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4 Data Management Needs for Fraud Detection

Efforts are hampered by multiple legacy applications, systems segregated by line of business, disparate SIU case-management systems, and third-party vendor systems that house critical data.

A recent report by the Coalition Against Insurance Fraud suggests that insurers are pursuing predictive analytics and other fraud detection technology with added vigor. In fact, 95% of survey respondents said that they use anti-fraud technology, an increase from 88% in 2012. But insurers cited data integration and poor data quality as a major challenge in implementing anti-fraud technology. Many projects get off track before they even get started because of data access and data quality challenges.

Data, data everywhere and not a drop to analyze
Insurers are brimming with data. One of the biggest challenges insurance companies face when implementing predictive analytics is gaining access to the right data sources. Efforts are hampered by multiple legacy claim applications, systems that are segregated by line of business, disparate homegrown SIU case management systems, and third-party vendor systems that house critical data like medical billing information. Much of the useful information is contained in lengthy unstructured text fields like claim notes. Hand-keyed data fields often contain spelling and transposition errors. Frequently, there is no universal key identifying individuals and entities across claims, policy, and billing systems. Of course, we are adding new high-volume sources every day, such as feeds from social media and telematics devices.

While consolidating this data can be complex, narrowing the scope of the effort and using robust data integration and data quality tools can make this happen much faster and more cost-effectively. Addressing data quality and integration issues is critical to producing a successful model.

Garbage in, garbage out
Some fraud detection technology systems do not account for these data quality issues. If these issues are not addressed up front, a system can still be deployed and may even provide some value. However, users will forever be plagued by false positives, missed opportunities, and erroneous flags. The quality of fraud analytics depends directly on the quality of the input data. Here are four key steps to prepare insurance data for fraud analytics:

1. Integrate data silos. Core processing systems are designed to serve a specific purpose that often has nothing to do with aggregated data analysis. Even if they originate in different places, claims, policy, application, billing, and medical data sources need to be joined together for purposes of fraud analytics. Don’t forget to include legacy systems and other less formal “systems” that might be used during everyday business processes, like spreadsheets, watch lists, case-management applications, and shared file systems.

During this stage, it’s critical to document the integration efforts and ensure that they are repeatable and auditable. This will be critical when you enable fraud analytics scoring in production.

2. Deal with missing and erroneous data. Do your systems contain individuals whose Social Security number is 123-45-6789 or 999-99-9999? Have you encountered a claim file with a missing telephone number? If these errors are ignored, they can have a dramatic negative impact on fraud analytic results. Leading data quality tools can help identify, repair, and replace missing or erroneous data.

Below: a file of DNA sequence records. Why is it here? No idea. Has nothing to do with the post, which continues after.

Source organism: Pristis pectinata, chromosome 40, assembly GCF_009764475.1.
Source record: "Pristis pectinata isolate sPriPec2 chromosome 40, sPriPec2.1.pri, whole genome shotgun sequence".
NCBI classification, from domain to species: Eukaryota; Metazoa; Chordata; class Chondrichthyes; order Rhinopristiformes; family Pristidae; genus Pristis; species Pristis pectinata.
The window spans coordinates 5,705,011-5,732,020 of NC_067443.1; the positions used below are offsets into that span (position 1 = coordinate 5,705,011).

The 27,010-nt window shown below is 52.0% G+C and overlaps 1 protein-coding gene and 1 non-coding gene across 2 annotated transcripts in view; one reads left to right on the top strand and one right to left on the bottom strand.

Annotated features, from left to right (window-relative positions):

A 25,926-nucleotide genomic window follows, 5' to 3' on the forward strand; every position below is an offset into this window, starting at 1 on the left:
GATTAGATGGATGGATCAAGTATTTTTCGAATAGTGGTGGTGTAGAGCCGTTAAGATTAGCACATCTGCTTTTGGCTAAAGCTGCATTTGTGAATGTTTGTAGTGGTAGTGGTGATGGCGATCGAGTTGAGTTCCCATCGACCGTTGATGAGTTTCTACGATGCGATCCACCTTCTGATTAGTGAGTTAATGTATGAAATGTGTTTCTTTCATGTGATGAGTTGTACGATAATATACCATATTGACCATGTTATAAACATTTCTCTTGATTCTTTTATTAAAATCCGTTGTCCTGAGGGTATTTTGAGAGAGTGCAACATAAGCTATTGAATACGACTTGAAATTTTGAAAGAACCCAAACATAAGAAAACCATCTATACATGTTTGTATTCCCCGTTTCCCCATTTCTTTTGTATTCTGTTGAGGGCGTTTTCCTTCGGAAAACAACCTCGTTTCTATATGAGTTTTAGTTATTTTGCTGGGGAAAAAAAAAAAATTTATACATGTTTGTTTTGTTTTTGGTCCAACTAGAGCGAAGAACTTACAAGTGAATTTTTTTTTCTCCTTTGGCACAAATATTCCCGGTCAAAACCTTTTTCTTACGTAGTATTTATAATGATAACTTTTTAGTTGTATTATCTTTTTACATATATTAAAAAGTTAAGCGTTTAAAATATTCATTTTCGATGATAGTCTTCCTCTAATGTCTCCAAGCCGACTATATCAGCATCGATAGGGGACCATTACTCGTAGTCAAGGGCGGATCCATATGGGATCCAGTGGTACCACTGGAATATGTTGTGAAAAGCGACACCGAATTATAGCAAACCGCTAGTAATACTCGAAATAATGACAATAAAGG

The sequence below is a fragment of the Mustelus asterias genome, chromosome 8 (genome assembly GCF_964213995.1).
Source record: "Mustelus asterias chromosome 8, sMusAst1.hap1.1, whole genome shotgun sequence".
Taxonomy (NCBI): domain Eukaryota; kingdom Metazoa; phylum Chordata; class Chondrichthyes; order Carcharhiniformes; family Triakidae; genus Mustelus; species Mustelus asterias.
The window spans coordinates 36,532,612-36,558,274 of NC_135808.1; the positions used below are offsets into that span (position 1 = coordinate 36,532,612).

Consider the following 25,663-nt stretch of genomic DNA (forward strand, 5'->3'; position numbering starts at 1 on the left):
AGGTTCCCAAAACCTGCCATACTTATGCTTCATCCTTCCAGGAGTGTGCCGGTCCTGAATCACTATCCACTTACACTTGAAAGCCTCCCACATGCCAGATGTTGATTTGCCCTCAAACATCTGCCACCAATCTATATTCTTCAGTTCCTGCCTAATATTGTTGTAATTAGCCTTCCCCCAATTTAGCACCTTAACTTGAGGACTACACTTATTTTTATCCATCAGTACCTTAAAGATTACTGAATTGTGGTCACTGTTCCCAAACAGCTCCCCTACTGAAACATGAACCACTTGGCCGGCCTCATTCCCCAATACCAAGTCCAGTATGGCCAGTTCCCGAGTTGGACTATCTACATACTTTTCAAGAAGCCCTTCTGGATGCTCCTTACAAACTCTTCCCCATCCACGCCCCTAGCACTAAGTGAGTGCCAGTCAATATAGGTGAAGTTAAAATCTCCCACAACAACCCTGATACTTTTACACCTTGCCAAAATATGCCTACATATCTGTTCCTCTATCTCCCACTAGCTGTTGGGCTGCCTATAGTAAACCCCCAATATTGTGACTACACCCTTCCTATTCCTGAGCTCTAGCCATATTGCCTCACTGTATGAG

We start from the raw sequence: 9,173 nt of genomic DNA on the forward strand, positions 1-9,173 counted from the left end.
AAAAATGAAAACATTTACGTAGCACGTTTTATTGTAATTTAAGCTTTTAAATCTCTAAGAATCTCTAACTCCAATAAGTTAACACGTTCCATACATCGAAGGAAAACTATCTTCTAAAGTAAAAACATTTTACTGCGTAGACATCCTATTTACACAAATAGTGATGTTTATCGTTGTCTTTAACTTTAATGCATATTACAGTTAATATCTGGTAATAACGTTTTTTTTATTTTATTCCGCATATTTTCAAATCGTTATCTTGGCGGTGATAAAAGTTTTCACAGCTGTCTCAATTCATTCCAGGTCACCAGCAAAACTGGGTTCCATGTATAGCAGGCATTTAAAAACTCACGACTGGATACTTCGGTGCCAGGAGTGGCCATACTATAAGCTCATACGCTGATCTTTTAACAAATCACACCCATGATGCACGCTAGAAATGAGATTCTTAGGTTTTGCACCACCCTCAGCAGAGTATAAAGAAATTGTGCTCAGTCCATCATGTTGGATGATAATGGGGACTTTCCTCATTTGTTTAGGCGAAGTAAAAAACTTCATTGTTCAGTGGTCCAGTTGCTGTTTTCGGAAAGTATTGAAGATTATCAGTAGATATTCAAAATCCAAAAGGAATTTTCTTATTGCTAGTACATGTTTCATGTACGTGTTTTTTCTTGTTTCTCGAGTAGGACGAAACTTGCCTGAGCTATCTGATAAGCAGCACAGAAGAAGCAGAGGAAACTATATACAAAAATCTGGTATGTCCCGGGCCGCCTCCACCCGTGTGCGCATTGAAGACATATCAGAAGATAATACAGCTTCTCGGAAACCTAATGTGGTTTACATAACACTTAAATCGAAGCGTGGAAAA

In some cases, the missing data is available in another system, while in other instances it can be inferred based on a combination of other sources. During this stage, it is also useful to standardize formats for common fields like addresses.

3. Resolve entities. Once data is aggregated from multiple systems, it is important to identify whether the same individuals, companies, or other entities exist in multiple places. One system might capture name and Social Security number, while another system uses name and date of birth. Entity resolution techniques can be used to link these two records and identify them as the same individual. Entity resolution can involve simple rules, but the best results are seen when more advanced analytical techniques are used to determine the likelihood of matching.

This step is important especially if social network analytics or link analysis will be used in the fraud analytics solution. A single person could have roles as an insured, claimant, witness, driver, vendor, and employee across multiple claims. Being able to link them is powerful in detecting suspicious activity. 

4. Process unstructured text. By some estimates, up to 80% of insurer data is kept in text format. Some of the best information about a claim file is captured in the loss description or claim notes fields. But dealing with data isn’t always simple. Abbreviations, acronyms, industry jargon, and misspellings are commonplace and need to be addressed by a text analytics solution that contains a library of terminology specially designed for insurance data.

During the analysis of text, additional model variables can also be created. This is a very powerful way to expand the scope of fraud analytics without having to include external data sources. Machine learning and natural-language processing techniques should be used to find and create useful variables for fraud analytic modeling.

Effective data management is essential to every fraud analytics implementation. The investment made in the data cleansing process up front will pay significant dividends in the form of improved detection rates.

James Ruotolo is an insurance fraud technologist, thought leader and the principal for insurance fraud solutions at SAS. Connect with him on Twitter @jdruotolo. View Full Bio

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